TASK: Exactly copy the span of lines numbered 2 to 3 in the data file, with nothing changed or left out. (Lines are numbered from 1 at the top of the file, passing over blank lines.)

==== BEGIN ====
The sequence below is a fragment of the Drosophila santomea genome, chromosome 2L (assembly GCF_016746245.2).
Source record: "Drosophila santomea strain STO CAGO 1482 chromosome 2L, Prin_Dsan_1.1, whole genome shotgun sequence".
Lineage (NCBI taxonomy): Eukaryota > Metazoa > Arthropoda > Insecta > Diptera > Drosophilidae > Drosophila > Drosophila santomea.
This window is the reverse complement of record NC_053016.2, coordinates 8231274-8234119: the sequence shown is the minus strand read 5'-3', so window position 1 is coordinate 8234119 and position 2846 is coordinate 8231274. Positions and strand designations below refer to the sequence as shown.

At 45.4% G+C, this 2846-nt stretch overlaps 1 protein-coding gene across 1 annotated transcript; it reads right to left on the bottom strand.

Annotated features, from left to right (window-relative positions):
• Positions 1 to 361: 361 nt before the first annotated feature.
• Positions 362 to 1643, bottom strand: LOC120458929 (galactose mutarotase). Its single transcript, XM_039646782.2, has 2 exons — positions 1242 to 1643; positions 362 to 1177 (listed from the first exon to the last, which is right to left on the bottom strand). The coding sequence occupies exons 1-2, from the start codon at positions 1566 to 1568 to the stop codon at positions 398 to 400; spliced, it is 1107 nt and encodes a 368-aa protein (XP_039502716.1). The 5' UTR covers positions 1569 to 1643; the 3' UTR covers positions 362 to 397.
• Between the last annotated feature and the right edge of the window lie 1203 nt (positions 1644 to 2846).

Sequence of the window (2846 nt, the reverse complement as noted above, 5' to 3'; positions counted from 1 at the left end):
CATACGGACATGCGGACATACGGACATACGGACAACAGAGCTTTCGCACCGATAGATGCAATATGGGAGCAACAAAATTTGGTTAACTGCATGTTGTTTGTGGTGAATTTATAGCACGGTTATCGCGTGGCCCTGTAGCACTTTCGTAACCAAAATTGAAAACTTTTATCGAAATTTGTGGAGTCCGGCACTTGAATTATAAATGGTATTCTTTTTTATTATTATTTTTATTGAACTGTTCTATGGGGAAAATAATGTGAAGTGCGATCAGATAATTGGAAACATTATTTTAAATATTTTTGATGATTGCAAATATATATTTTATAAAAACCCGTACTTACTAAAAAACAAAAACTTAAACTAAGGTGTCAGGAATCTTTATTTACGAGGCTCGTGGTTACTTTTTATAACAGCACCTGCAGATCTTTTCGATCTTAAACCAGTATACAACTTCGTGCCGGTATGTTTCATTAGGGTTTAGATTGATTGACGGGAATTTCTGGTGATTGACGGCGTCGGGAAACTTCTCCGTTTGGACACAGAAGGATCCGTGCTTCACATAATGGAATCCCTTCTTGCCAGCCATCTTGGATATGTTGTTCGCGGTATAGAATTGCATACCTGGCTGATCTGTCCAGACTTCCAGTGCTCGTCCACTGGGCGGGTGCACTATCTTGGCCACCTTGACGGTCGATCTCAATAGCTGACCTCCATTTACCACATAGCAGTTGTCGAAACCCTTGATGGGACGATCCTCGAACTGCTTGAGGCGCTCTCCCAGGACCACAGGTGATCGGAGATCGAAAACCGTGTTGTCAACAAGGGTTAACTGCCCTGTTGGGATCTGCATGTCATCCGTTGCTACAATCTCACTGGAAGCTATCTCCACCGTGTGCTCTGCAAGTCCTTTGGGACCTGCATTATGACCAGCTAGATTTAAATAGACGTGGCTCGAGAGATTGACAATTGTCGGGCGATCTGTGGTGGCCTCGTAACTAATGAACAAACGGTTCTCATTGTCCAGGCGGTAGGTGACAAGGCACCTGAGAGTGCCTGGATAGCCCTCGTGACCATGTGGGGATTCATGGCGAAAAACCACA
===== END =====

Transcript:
Source record: "Drosophila santomea strain STO CAGO 1482 chromosome 2L, Prin_Dsan_1.1, whole genome shotgun sequence".
Lineage (NCBI taxonomy): Eukaryota > Metazoa > Arthropoda > Insecta > Diptera > Drosophilidae > Drosophila > Drosophila santomea.